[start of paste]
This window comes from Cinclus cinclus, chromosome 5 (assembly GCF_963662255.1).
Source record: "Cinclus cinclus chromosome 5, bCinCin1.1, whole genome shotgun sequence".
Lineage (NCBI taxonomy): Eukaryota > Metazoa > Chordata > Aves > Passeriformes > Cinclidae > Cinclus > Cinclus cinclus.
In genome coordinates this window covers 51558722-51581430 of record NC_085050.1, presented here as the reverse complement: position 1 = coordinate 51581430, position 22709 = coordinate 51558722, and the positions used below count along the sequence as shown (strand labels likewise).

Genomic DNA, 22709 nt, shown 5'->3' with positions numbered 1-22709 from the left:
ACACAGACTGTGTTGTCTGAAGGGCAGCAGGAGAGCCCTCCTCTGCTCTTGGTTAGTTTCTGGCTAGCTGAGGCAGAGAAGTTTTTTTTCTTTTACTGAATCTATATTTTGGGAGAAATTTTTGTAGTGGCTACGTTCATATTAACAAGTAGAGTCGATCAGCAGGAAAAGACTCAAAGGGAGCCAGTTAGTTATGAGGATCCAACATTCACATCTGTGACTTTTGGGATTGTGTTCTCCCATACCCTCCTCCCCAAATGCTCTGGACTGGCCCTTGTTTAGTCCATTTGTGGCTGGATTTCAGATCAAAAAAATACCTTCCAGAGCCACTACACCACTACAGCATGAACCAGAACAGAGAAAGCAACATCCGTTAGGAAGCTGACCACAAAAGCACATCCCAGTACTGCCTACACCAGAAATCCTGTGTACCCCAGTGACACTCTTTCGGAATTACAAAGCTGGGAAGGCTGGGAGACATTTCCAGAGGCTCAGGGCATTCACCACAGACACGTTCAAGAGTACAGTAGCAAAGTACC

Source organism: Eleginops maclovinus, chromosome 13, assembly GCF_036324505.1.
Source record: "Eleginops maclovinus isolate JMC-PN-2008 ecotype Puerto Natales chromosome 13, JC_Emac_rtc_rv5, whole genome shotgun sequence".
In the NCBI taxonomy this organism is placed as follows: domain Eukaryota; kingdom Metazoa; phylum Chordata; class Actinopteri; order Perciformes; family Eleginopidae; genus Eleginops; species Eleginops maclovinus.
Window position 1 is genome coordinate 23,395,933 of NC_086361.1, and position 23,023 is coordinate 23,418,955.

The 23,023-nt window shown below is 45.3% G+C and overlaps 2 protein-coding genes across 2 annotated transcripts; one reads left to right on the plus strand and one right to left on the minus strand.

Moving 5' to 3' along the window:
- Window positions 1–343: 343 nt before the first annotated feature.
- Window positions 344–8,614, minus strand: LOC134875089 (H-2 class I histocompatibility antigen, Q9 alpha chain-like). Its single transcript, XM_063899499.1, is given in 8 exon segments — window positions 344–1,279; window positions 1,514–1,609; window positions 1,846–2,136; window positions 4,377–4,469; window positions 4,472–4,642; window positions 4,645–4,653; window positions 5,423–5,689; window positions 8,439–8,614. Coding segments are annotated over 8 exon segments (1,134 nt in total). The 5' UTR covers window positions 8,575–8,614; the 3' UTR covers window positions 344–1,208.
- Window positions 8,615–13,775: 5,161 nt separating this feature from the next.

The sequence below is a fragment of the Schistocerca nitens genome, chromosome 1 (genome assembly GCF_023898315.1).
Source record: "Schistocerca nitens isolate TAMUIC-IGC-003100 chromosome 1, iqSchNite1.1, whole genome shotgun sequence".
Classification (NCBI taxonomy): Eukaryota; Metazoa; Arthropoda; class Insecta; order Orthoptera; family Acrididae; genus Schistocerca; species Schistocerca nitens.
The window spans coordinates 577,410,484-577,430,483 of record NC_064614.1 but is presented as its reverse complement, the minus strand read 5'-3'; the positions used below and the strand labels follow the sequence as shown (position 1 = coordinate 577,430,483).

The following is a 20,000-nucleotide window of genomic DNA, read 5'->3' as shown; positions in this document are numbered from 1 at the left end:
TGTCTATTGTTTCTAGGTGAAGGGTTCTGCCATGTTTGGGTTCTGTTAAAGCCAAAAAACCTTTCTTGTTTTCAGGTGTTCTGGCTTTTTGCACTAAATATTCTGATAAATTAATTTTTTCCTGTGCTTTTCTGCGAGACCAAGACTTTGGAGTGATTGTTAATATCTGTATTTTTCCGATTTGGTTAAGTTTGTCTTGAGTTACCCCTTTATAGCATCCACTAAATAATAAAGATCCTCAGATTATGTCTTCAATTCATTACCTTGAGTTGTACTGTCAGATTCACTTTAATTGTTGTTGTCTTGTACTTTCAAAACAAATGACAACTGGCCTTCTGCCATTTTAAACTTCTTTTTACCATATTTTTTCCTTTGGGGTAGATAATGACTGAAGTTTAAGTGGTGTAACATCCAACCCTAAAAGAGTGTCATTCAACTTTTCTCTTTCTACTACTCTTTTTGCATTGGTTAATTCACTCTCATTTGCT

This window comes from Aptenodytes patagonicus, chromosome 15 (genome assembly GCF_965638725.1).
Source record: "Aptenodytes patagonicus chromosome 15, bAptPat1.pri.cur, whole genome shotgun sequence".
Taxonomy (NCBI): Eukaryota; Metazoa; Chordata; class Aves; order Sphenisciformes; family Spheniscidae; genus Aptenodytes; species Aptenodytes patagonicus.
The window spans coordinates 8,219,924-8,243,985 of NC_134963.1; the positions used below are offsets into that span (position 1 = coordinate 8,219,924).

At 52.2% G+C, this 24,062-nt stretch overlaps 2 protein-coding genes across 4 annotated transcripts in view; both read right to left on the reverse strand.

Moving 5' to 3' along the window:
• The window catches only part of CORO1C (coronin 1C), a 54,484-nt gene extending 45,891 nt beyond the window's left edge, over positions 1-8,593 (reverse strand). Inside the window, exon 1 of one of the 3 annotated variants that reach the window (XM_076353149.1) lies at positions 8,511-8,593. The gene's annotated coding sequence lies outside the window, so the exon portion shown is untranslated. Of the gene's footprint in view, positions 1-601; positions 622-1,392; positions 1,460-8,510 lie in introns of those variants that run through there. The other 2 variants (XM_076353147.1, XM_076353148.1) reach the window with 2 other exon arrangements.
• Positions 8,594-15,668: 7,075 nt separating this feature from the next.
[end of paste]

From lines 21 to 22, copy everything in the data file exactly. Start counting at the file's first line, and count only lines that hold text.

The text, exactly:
TGTCTATTGTTTCTAGGTGAAGGGTTCTGCCATGTTTGGGTTCTGTTAAAGCCAAAAAACCTTTCTTGTTTTCAGGTGTTCTGGCTTTTTGCACTAAATATTCTGATAAATTAATTTTTTCCTGTGCTTTTCTGCGAGACCAAGACTTTGGAGTGATTGTTAATATCTGTATTTTTCCGATTTGGTTAAGTTTGTCTTGAGTTACCCCTTTATAGCATCCACTAAATAATAAAGATCCTCAGATTATGTCTTCAATTCATTACCTTGAGTTGTACTGTCAGATTCACTTTAATTGTTGTTGTCTTGTACTTTCAAAACAAATGACAACTGGCCTTCTGCCATTTTAAACTTCTTTTTACCATATTTTTTCCTTTGGGGTAGATAATGACTGAAGTTTAAGTGGTGTAACATCCAACCCTAAAAGAGTGTCATTCAACTTTTCTCTTTCTACTACTCTTTTTGCATTGGTTAATTCACTCTCATTTGCT

This window comes from Aptenodytes patagonicus, chromosome 15 (genome assembly GCF_965638725.1).